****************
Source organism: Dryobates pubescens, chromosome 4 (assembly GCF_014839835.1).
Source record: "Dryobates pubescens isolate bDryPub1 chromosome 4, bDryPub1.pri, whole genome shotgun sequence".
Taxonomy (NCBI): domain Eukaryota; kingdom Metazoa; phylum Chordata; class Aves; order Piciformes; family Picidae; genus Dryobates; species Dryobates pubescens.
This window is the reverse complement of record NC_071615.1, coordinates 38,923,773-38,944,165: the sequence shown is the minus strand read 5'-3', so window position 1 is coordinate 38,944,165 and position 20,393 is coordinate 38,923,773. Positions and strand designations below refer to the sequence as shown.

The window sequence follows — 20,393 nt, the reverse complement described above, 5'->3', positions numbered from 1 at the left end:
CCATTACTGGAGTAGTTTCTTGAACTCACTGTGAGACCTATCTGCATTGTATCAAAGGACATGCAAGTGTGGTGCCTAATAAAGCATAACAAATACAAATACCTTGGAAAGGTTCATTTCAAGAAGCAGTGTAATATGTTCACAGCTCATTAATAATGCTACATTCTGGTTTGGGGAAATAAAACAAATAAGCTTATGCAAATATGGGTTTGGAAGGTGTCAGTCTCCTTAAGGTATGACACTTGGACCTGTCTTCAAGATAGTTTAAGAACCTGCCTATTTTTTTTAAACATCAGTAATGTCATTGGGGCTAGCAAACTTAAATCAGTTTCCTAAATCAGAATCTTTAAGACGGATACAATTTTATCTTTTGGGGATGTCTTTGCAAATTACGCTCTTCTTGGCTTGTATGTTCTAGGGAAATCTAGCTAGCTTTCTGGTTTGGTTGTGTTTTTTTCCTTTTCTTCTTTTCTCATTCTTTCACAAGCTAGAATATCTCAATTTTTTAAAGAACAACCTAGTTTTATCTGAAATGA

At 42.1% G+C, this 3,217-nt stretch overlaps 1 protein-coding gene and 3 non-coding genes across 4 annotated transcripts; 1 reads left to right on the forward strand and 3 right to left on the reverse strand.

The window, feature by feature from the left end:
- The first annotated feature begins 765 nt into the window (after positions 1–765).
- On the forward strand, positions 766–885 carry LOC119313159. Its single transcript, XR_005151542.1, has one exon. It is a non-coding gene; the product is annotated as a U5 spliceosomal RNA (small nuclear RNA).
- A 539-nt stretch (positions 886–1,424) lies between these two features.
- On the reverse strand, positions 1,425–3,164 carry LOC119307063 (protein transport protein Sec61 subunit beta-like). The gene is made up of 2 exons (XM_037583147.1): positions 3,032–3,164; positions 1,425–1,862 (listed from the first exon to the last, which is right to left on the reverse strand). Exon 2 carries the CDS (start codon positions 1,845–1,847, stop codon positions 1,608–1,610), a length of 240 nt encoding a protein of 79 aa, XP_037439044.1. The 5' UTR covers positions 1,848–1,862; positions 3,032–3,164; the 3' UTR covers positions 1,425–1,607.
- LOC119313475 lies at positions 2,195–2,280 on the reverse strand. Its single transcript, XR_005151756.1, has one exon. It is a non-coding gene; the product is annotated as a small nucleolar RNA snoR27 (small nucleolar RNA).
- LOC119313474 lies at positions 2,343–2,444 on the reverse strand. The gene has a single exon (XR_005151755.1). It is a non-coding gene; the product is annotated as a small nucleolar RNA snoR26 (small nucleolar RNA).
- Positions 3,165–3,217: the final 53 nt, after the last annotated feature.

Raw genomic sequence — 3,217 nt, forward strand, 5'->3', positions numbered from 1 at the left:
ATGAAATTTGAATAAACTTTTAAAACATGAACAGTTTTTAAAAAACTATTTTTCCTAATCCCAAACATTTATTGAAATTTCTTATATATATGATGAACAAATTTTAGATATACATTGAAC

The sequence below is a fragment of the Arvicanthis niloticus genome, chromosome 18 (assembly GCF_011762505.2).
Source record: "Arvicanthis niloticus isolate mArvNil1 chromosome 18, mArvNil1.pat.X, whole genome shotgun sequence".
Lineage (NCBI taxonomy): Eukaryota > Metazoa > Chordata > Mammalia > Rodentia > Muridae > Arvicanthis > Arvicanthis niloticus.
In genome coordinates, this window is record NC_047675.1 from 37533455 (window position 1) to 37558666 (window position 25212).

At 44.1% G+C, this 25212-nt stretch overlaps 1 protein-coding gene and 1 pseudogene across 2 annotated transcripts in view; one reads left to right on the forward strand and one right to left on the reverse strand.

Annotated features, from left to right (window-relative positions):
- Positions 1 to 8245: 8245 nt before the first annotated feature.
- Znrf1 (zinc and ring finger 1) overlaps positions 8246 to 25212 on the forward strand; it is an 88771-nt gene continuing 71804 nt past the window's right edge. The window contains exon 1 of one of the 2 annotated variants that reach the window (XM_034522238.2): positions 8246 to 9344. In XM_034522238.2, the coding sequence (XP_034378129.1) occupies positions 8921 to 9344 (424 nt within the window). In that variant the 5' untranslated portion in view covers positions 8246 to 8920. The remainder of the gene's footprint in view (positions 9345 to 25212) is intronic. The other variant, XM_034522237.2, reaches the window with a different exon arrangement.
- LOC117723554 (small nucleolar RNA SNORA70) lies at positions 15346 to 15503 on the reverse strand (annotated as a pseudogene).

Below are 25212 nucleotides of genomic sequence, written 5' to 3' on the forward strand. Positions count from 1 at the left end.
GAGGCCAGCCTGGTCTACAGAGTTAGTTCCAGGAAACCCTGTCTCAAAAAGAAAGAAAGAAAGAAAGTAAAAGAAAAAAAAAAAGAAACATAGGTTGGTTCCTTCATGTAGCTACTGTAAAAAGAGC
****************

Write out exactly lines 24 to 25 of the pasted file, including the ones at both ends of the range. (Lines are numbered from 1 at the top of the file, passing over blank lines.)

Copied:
- Positions 1 to 8245: 8245 nt before the first annotated feature.
- Znrf1 (zinc and ring finger 1) overlaps positions 8246 to 25212 on the forward strand; it is an 88771-nt gene continuing 71804 nt past the window's right edge. The window contains exon 1 of one of the 2 annotated variants that reach the window (XM_034522238.2): positions 8246 to 9344. In XM_034522238.2, the coding sequence (XP_034378129.1) occupies positions 8921 to 9344 (424 nt within the window). In that variant the 5' untranslated portion in view covers positions 8246 to 8920. The remainder of the gene's footprint in view (positions 9345 to 25212) is intronic. The other variant, XM_034522237.2, reaches the window with a different exon arrangement.